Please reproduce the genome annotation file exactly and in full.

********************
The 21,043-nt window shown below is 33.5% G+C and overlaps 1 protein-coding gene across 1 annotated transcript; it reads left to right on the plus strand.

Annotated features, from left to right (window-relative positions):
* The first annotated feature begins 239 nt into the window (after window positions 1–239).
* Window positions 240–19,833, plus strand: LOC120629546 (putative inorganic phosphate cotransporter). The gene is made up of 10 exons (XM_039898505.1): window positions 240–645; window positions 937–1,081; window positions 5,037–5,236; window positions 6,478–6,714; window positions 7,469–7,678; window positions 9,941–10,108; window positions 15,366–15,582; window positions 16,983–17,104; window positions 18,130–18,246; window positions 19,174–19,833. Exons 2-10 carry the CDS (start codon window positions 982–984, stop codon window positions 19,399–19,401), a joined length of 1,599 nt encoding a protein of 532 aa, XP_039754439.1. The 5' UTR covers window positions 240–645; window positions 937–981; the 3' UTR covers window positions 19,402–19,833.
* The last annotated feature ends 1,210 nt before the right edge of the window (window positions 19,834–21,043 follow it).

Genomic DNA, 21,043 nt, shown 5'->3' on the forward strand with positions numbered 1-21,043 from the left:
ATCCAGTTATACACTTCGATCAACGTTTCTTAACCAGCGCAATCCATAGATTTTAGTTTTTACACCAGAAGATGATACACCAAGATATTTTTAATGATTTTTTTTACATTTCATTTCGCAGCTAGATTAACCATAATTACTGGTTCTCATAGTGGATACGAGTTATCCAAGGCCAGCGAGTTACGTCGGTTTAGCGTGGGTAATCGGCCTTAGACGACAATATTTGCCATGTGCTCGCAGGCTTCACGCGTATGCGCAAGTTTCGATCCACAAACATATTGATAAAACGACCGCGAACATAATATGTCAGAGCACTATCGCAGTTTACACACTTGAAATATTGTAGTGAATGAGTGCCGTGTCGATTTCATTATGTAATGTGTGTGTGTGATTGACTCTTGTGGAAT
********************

The 21,043-nt window shown below is 33.5% G+C and overlaps 1 protein-coding gene across 1 annotated transcript; it reads left to right on the plus strand.

Annotated features, from left to right (window-relative positions):
* The first annotated feature begins 239 nt into the window (after window positions 1–239).
* Window positions 240–19,833, plus strand: LOC120629546 (putative inorganic phosphate cotransporter). The gene is made up of 10 exons (XM_039898505.1): window positions 240–645; window positions 937–1,081; window positions 5,037–5,236; window positions 6,478–6,714; window positions 7,469–7,678; window positions 9,941–10,108; window positions 15,366–15,582; window positions 16,983–17,104; window positions 18,130–18,246; window positions 19,174–19,833. Exons 2-10 carry the CDS (start codon window positions 982–984, stop codon window positions 19,399–19,401), a joined length of 1,599 nt encoding a protein of 532 aa, XP_039754439.1. The 5' UTR covers window positions 240–645; window positions 937–981; the 3' UTR covers window positions 19,402–19,833.
* The last annotated feature ends 1,210 nt before the right edge of the window (window positions 19,834–21,043 follow it).

Genomic DNA, 21,043 nt, shown 5'->3' on the forward strand with positions numbered 1-21,043 from the left:
ATCCAGTTATACACTTCGATCAACGTTTCTTAACCAGCGCAATCCATAGATTTTAGTTTTTACACCAGAAGATGATACACCAAGATATTTTTAATGATTTTTTTTACATTTCATTTCGCAGCTAGATTAACCATAATTACTGGTTCTCATAGTGGATACGAGTTATCCAAGGCCAGCGAGTTACGTCGGTTTAGCGTGGGTAATCGGCCTTAGACGACAATATTTGCCATGTGCTCGCAGGCTTCACGCGTATGCGCAAGTTTCGATCCACAAACATATTGATAAAACGACCGCGAACATAATATGTCAGAGCACTATCGCAGTTTACACACTTGAAATATTGTAGTGAATGAGTGCCGTGTCGATTTCATTATGTAATGTGTGTGTGTGATTGACTCTTGTGGAAT